The North Carolina governor's race is one of 2016's most hotly-contested state-level elections, and outside political spending groups are devoting millions of dollars to influence its outcome. One of the biggest threats to Republican Gov. Pat McCrory's re-election bid against his Democratic challenger, Attorney General Roy Cooper, has been the national backlash to his signing and ongoing defense of House Bill 2, which among other things requires transgender people to use public restrooms that correspond to the gender on their birth certificate. 

More than 200 businesses and corporate leaders have come out against the law, and some are even participating in an ongoing boycott of the state in response to it. For example, PayPal canceled plans for a global operations center in Charlotte, and the NBA pulled its 2017 All-Star Game from the city, an estimated $100 million economic blow to the region. The controversy has become a potentially serious political liability for McCrory, with polls showing large numbers of North Carolina voters worried that HB2 is hurting the state overall as well as its image and economy.

An earlier Facing South investigation found that companies opposed to HB2 contributed to political spending groups that helped elect the bill's sponsors, other legislators who voted for it and the governor who signed it. Those groups included the Washington, D.C.-based Republican Governors Association (RGA), a super PAC that spent millions to help elect McCrory in 2012 and plans to spend millions more this year to support his re-election.

Our latest analysis finds that some anti-HB2 companies gave to the RGA even after HB2 became law: Of the businesses that have publicly opposed HB2, 21 donated a total of more than $1.1 million to the RGA since McCrory signed the bill on March 23. Microsoft gave the most at $125,000, while Coca-Cola, General Electric, MassMutual, Merck and Oracle each added $100,000. Prominent tech businesses including Google, Facebook and Lyft also contributed tens of thousands of dollars, as did financial companies Bank of America and Visa.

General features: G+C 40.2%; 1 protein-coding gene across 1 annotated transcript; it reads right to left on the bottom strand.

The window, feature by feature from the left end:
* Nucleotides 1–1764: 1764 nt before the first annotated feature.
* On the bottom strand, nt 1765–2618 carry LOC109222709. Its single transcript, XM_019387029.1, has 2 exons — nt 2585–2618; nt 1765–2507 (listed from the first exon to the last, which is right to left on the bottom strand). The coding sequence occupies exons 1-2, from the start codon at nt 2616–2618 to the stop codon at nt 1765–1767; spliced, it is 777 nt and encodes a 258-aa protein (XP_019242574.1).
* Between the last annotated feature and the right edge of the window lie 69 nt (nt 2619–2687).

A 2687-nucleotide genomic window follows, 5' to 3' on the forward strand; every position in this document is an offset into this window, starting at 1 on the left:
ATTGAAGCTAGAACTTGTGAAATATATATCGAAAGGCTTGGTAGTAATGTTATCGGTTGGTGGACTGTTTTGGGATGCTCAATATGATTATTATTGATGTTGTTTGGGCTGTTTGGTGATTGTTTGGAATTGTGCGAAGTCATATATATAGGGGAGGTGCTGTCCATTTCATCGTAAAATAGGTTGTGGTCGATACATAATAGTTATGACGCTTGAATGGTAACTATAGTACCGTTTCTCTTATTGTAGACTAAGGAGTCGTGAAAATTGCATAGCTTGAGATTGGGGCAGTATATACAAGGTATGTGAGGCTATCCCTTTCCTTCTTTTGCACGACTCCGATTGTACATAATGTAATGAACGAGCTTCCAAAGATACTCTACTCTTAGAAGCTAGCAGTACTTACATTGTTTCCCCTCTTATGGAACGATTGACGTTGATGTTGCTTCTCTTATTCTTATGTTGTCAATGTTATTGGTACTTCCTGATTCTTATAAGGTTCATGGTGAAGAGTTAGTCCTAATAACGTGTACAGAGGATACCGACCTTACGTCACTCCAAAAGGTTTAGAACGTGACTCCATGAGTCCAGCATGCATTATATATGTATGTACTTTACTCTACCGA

The RGA supports governors around the country, including Mississippi's Phil Bryant, who in April signed an anti-gay marriage bill in his state. However, some GOP governors have signed transgender rights bills, as in Massachusetts, or vetoed anti-LGBT legislation, as in Georgia and South Dakota.

This year, some companies opposed to HB2 gave to both the RGA and its counterpart on the left, the Democratic Governors Association (DGA), a common tactic employed by businesses to curry favor on both sides of the aisle; they include Coca-Cola, General Electric, Intel, Microsoft and Northrup Grumman. However, the combined $625,000 they gave to the DGA after HB2 became law is considerably less than the total they gave to the RGA. A few companies including PepsiCo and Visa gave more to the DGA than to the RGA.

Click the table below for a larger version.

None of these companies' political action committees contributed directly to the McCrory or Cooper campaigns after HB2 became law.

Facing South sought comment from all 21 of the companies and heard back from several. 

A spokesperson for Microsoft, which gave $125,000 to the RGA and $75,000 to the DGA post-HB2, said, "We weigh a number of factors in making political contribution decisions, and will consider [HB2] and other issues in making future contribution decisions."

But others did not indicate any potential change in their donation practices, including Cisco, Northrup Grumman and Visa. Said Jeff Caywood, a spokesperson for General Electric, which gave $100,000 to both governors groups after HB2 became law:

GE, like others in the business community, supports the RGA for a number of reasons, including the efforts of the RGA to support Republican governors in developing comprehensive solutions to pro-business issues like tax and legal reform, promoting higher educational standards and enacting transformative energy policy. In this instance, Gov. McCrory is one of 30 incumbents who belong to the RGA. Moreover, as we have demonstrated with our opposition to North Carolina's HB2, we do not hesitate to speak out when we disagree with Gov. McCrory or other incumbents and candidates on important public policy issues.

McCrory has stood by HB2, calling it "common sense." His administration has also sued the U.S. Department of Justice over what it calls a "radical interpretation" of the Civil Rights Act for requiring the state to allow transgender people to use restrooms that match their gender identity.

Meanwhile, oral arguments in a federal lawsuit filed against HB2 by civil rights advocates took place last week in Winston-Salem, and U.S. District Court Judge Thomas Schroeder seemed skeptical of the state's defense.